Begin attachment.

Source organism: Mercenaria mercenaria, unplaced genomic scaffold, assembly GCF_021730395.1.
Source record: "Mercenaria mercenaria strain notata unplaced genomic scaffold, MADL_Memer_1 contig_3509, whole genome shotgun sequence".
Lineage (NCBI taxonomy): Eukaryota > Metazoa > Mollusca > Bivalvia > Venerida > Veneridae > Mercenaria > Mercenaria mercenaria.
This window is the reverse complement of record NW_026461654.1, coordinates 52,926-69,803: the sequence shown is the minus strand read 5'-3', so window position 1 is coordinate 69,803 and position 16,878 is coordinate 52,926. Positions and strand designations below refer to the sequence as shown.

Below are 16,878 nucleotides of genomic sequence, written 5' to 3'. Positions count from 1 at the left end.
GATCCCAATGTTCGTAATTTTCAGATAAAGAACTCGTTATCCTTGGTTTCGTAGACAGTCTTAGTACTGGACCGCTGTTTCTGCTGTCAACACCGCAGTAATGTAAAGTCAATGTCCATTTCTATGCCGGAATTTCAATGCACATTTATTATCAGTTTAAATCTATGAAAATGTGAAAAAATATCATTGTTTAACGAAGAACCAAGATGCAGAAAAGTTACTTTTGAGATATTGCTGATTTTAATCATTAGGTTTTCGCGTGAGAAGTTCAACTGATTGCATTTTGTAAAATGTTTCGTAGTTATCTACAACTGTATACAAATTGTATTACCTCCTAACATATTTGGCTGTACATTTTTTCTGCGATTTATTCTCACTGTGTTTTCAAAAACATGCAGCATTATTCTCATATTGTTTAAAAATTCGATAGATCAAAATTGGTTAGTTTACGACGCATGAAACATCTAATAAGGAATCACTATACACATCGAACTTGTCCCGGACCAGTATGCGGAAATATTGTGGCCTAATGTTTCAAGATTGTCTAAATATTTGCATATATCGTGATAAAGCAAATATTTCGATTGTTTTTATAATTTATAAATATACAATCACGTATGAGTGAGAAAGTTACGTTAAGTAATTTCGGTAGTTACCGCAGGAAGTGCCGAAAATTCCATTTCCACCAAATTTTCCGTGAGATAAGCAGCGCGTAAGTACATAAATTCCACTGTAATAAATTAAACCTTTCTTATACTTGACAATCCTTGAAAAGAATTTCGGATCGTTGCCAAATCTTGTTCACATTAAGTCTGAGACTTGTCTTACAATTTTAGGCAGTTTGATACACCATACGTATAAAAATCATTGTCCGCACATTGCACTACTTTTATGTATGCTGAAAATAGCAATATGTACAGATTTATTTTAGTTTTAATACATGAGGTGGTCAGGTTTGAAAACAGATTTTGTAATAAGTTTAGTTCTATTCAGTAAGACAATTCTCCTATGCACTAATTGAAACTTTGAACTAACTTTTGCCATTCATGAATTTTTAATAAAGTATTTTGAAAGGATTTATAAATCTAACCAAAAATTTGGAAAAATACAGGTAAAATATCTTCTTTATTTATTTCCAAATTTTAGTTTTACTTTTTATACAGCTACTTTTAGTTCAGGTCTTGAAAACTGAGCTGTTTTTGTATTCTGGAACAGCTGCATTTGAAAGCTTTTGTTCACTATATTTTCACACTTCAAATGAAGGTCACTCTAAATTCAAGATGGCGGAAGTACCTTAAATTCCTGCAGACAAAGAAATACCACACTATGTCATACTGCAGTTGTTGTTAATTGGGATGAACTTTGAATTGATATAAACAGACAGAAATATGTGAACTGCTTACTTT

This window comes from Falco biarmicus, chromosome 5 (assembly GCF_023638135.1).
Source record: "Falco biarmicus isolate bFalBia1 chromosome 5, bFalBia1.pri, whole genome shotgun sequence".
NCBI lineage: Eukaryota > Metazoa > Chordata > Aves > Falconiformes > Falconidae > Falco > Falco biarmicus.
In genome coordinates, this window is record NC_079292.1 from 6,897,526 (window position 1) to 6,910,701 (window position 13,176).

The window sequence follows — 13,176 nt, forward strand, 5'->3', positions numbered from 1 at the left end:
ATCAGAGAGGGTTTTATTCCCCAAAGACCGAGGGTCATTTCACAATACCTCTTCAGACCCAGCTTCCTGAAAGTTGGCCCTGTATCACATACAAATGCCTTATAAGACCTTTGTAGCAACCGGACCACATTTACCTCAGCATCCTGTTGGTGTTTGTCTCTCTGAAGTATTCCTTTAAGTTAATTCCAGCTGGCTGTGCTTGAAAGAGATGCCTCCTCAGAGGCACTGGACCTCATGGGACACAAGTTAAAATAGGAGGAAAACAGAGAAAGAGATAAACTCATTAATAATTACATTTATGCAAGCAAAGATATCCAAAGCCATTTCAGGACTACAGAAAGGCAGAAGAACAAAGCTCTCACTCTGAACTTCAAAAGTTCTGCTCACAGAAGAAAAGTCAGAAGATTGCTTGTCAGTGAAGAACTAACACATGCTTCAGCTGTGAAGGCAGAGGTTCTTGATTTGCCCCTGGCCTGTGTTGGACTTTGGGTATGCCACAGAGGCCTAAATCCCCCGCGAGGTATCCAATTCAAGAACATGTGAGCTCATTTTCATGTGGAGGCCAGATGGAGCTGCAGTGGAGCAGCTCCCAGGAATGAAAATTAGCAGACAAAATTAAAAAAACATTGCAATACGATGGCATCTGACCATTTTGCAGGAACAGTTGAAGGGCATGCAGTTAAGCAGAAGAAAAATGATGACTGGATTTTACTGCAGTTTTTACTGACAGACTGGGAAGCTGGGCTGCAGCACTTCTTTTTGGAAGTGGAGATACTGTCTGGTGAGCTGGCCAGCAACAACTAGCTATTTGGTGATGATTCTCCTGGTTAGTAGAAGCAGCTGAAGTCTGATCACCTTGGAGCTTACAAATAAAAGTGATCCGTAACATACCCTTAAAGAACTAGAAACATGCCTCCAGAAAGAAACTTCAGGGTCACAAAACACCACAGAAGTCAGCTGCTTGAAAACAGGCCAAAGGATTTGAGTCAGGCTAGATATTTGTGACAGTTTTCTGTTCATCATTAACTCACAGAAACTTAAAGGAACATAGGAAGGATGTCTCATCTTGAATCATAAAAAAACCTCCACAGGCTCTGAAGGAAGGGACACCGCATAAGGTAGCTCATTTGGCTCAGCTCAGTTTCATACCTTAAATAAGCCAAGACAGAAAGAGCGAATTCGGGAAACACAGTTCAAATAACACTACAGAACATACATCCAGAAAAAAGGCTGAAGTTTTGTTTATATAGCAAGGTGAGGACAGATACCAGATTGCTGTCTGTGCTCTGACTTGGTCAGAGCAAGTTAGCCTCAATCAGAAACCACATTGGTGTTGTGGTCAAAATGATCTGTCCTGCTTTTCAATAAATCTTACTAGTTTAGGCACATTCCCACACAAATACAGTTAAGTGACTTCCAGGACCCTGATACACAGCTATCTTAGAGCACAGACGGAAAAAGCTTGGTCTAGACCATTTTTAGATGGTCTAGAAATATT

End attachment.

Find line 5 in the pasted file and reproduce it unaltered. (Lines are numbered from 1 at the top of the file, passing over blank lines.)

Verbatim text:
Below are 16,878 nucleotides of genomic sequence, written 5' to 3'. Positions count from 1 at the left end.